Sous-vide techniques yield chicken with unparalleled levels of juiciness. Finish your chicken on the stovetop to crisp it up.
We've taken the classic flame-grilled flavor of the Whopper, complete with the exact right ratio of toppings and beef, and upgraded it with better ingredients, better layering, and better technique to form a burger that's truly fit for The King.
Sous-vide techniques yield chicken with unparalleled levels of juiciness. Finish your chicken on the stovetop or the grill to brown and crisp it up.
The secret to great zucchini pizza is to remove as much liquid from the zucchini as possible before topping the pizza. Our technique gives you a nice crunch along with fresh, sweet, caramelized zucchini flavor.
We use our fried chicken technique on boneless, skinless chicken thighs for an extra-crisp crust and juicy meat. So how do you make extra-crunchy, well-seasoned fried chicken even tastier? With a peppery cream gravy, of course.
For me, as a kid growing up in New York, fried chicken came from one place, and one place only: those grease-stained cardboard buckets peddled by the Colonel himself. But times have changed, and as is often the case, revisiting those fond childhood memories results only in disappointment and disillusionment. That said, stylistically, it can't be faulted. So I figured that I could somehow manage to take what the Colonel started and bring it to its ultimate conclusion—that is, deep chicken flavor; a flab-free skin; juicy, tender meat; and crisp, spicy coating—I might just be able to recapture those first fleeting childhood tastes of fried chicken as I remembered them. Here's the result of my efforts.
Our perfectly grilled shrimp have a clean, sweet shrimp flavor with a nicely charred crust and a plump, juicy texture. They pair wonderfully with chermoula, a North African condiment based on herbs, cumin, olive oil, and lemon.
Our perfectly grilled shrimp are even better when stuffed into steamed Chinese buns with crunchy shredded cabbage and pickles, plus a spicy and creamy Sriracha mayonnaise.
What does it take to get grilled shrimp that are as tender and juicy as the most delicately poached shrimp? This method, that's what.
A whole chicken gets the Greek treatment with a simple marinade of olive oil and lemon along with plenty of garlic and oregano. The key to the juiciest meat and crispest skin? Butterflying the chicken and cooking it low and slow before finishing with a sear to crisp up the skin.
Extra-juicy butterflied grilled chicken gets a flavor-packed kick with a fresh homemade za'atar-style spice blend made with fresh and dried herbs, sesame seeds, and sumac.
Whether you call it Bang Bang Chicken (named after the sound that a pounding mallet makes when tenderizing the tough chicken breasts of yesteryear) or Mysterious Flavor Chicken, this classic cold Sichuan chicken salad dressed with Sichuan peppercorns, garlic, sesame, and chili oil, can be updated using a few modern techniques. Cooking the chicken breasts directly in a bag with aromatics guarantees ultra-moist and flavor-packed chicken without the need for any banging at all.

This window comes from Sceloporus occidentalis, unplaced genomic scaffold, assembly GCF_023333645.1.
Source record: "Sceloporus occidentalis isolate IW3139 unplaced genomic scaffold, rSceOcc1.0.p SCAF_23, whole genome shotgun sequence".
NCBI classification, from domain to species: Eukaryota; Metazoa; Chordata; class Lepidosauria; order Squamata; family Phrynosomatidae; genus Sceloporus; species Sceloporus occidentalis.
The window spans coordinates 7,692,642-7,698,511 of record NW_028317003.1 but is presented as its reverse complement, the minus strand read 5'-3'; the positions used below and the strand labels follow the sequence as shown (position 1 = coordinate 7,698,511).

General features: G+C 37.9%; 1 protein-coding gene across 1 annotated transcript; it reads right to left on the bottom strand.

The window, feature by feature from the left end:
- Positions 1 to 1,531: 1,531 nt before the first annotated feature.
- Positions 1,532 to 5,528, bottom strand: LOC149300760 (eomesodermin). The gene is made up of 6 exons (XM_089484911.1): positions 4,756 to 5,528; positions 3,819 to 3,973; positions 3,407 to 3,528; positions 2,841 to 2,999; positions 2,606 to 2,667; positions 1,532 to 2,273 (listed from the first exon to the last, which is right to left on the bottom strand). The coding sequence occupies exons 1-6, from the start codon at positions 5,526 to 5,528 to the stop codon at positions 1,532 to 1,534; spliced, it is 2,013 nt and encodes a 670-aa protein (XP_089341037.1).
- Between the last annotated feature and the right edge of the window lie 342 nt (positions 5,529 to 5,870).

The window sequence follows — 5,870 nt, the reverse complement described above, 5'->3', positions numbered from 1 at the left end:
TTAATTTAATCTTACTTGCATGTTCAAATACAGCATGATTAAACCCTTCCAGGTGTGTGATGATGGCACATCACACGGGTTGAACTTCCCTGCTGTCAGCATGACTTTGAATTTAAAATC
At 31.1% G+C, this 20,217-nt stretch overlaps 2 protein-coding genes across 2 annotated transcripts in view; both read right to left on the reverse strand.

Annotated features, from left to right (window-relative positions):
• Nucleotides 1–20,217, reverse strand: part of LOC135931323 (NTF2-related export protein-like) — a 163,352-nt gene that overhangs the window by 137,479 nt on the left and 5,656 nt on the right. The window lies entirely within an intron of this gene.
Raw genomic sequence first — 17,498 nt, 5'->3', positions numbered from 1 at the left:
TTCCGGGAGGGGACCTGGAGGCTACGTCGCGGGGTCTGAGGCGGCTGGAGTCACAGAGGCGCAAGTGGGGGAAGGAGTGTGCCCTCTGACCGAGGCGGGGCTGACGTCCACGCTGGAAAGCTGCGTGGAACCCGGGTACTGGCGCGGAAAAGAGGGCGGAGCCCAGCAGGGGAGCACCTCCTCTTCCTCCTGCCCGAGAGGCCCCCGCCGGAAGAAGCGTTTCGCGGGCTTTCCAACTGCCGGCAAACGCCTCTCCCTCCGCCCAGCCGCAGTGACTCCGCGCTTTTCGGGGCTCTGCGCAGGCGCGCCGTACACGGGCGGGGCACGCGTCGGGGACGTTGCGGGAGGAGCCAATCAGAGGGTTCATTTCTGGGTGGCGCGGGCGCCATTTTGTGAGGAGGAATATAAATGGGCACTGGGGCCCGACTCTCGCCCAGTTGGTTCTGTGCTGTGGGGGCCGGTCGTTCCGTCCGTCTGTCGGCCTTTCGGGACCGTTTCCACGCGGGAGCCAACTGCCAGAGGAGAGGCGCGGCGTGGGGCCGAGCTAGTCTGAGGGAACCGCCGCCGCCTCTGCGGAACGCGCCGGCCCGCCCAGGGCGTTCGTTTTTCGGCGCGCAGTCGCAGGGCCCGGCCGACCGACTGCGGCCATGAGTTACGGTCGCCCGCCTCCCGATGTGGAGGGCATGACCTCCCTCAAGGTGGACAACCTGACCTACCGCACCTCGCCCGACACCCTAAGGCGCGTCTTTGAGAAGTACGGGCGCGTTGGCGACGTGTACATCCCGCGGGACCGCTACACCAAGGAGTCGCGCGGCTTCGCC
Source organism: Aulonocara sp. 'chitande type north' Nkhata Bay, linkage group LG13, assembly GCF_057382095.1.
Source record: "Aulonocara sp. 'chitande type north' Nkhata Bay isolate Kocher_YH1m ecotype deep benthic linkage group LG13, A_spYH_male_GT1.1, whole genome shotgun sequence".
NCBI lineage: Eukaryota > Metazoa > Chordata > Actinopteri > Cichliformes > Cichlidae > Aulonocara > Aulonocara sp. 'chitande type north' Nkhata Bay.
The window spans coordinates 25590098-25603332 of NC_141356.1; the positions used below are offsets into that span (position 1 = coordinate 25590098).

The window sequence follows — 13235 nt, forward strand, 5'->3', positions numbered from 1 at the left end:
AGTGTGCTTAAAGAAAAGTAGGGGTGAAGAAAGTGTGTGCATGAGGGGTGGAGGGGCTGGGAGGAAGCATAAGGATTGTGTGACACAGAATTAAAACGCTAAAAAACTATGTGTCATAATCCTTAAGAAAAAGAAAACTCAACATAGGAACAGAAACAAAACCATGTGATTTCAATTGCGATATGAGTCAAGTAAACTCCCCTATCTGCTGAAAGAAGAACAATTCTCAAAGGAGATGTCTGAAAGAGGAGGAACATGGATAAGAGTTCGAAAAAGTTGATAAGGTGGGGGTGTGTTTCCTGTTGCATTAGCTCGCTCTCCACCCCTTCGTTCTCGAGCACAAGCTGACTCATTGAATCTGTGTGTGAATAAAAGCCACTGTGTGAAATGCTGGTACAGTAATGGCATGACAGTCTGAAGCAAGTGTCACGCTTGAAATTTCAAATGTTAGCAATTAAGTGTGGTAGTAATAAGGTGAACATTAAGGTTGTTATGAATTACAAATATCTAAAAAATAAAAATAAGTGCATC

Mix up your classic chicken salad with this summery variation made with sweet corn, avocado, and the juiciest poached chicken tossed with a light and creamy miso dressing.
The sous-vide cooker is the best way to guarantee the juiciest, tenderest, most flavor-packed chicken salad. Adding aromatics directly to the cooking bag guarantees more flavorful results.
Pan-roasted chicken with pan sauce—like this one flavored with morel mushrooms and shallots and lemon—is the ultimate weeknight staple. It's inexpensive, delicious, and takes less than half an hour from start to finish. Throw a great simple mixed green salad on the side, and you've got yourself one of my all-time favorite meals.
The cemita, a brioche-like bun from Puebla may well be the ultimate sandwich or hamburger bun. It has a sweet and savory flavor with a dense-yet-light crumb that can stand up to stacks and stacks of toppings without disintegrating or being overly firm.
Fresh ricotta gnocchi may be the fastest fresh-pasta recipe I know. With a little practice, I've gotten it down to under ten minutes (8 minutes 53 seconds, to be precise). But the great part about this recipe is that it serves as a suitable base for a huge variety of sauces and flavors. For instance, last week a friend of mine brought over some delicious first-of-the-season fresh asparagus which we combined with prosciutto and an easy cream sauce to make a delicious impromptu (and fast!) meal on the spot.
This green chile is packed with moist, tender chunks of braised chicken thighs in a balanced sauce that is rich with umami depth and green chili flavor, but still plenty bright and fresh. And the best part: You can make it in under half an hour. All it takes is a pressure cooker and some dumping skills.
The pressure cooker makes short work of making tender chicken and an intensely flavored sauce—just add the ingredients, and turn it on, no searing or pre-cooking of any kind required. After that, assembling and baking these delicious red chile chicken enchiladas is a snap.
Making huevos rancheros—rancher's-style eggs—is an inherently impromptu and simple affair at home. Briefly fry some corn tortillas to soften them, add a couple of crisply fried, runny-yolked eggs, and ladle on plenty of salsa. That's it. Everything else is just window-dressing. It's easy for me to think of huevos rancheros as a dish so darn casual that it doesn't even need a recipe. But then I wouldn't be doing my job, now would I? My goal was to come up with a recipe for huevos rancheros with a smoky and wickedly spicy tomato and red chili salsa that requires nothing more than basic supermarket pantry staples. And I wanted it all in under half an hour, because who has time to wait for breakfast?